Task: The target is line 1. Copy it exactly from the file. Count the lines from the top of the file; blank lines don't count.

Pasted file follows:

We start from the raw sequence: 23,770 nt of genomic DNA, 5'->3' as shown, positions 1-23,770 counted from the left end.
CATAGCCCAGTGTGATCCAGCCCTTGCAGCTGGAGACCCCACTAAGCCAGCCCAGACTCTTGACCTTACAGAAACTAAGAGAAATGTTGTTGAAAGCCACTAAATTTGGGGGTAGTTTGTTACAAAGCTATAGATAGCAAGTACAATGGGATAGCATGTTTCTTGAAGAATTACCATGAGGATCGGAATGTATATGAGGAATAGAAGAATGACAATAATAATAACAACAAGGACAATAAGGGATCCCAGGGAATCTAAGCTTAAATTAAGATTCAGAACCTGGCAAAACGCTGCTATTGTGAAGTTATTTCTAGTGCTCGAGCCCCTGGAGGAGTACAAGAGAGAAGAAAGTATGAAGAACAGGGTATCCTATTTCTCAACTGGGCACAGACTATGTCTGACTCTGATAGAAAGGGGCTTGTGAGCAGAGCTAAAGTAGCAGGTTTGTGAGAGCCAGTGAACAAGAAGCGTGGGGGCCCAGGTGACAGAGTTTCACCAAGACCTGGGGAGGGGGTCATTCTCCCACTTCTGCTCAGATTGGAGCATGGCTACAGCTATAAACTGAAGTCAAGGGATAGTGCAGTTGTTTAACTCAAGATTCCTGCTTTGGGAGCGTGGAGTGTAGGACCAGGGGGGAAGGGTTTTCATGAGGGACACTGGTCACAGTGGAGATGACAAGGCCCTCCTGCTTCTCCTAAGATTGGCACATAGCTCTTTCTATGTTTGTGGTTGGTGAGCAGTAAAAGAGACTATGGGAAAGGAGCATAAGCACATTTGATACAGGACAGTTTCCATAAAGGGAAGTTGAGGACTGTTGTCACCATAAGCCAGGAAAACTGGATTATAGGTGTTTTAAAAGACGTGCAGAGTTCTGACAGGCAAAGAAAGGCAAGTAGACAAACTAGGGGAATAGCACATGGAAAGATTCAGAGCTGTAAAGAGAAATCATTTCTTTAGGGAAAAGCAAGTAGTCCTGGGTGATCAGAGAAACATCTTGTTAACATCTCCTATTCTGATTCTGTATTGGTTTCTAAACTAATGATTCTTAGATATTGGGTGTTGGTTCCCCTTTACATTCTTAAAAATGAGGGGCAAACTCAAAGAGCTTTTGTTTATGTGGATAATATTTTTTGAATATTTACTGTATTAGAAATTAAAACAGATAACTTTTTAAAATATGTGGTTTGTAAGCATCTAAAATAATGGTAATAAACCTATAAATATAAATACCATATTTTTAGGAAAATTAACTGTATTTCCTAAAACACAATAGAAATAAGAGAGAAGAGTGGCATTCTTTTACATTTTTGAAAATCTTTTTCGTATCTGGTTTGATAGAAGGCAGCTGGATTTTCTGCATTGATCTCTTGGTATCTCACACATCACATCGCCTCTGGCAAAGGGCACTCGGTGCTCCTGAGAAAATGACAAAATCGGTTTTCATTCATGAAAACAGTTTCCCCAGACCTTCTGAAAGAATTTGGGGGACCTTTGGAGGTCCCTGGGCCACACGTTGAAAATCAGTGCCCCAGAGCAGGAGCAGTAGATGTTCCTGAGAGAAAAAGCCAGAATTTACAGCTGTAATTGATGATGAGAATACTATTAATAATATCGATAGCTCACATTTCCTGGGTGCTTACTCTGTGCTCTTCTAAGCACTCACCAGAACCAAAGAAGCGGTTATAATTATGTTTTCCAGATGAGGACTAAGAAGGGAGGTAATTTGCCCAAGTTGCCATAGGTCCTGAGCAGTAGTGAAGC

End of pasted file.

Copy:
We start from the raw sequence: 23,770 nt of genomic DNA, 5'->3' as shown, positions 1-23,770 counted from the left end.